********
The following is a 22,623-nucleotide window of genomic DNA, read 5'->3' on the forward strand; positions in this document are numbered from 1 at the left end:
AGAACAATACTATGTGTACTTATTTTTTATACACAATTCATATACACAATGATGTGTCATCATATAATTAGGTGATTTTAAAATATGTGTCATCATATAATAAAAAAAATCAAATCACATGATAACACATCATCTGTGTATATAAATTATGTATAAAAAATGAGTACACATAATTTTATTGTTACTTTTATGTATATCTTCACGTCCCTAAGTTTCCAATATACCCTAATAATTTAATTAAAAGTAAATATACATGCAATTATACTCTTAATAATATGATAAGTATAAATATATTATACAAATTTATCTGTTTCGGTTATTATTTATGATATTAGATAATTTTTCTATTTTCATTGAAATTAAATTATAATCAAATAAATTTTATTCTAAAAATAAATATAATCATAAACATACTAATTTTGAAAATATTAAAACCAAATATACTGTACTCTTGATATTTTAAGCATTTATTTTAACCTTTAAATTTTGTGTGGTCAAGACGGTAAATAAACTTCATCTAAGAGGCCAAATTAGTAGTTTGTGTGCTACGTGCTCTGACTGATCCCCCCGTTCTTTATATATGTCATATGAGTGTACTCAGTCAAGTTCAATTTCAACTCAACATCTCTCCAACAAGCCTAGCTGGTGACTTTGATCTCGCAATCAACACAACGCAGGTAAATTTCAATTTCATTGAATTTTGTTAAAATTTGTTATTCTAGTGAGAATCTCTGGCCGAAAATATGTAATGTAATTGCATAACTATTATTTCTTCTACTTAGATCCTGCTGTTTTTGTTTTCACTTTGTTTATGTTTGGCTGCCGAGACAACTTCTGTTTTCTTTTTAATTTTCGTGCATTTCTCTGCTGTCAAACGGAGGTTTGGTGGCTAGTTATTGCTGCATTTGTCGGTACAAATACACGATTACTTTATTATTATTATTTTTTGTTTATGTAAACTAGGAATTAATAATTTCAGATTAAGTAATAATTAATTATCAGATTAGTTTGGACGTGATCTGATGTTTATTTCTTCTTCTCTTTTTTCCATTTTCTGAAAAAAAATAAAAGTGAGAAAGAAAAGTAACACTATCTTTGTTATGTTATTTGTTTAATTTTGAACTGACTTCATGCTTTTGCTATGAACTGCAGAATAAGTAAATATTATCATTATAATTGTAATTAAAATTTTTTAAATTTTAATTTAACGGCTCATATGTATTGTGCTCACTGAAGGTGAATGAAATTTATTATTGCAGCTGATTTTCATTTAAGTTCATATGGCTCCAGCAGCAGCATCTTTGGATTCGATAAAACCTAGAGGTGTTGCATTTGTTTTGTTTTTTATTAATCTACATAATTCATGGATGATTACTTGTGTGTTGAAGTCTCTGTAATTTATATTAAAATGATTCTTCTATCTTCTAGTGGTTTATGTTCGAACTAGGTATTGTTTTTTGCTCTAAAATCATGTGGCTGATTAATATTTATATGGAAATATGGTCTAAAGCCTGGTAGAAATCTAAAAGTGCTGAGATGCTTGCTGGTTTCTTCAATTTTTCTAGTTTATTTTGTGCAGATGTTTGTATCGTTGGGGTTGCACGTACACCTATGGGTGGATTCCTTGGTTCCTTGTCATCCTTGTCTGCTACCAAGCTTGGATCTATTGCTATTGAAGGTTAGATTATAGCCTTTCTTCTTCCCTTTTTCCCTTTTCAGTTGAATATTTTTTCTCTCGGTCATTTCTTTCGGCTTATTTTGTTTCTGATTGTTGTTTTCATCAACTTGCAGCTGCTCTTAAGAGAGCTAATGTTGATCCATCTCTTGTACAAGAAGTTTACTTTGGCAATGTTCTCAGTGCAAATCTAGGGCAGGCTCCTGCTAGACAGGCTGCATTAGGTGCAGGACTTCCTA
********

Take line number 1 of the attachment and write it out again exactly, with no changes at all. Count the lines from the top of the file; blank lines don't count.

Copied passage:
The following is a 22,623-nucleotide window of genomic DNA, read 5'->3' on the forward strand; positions in this document are numbered from 1 at the left end: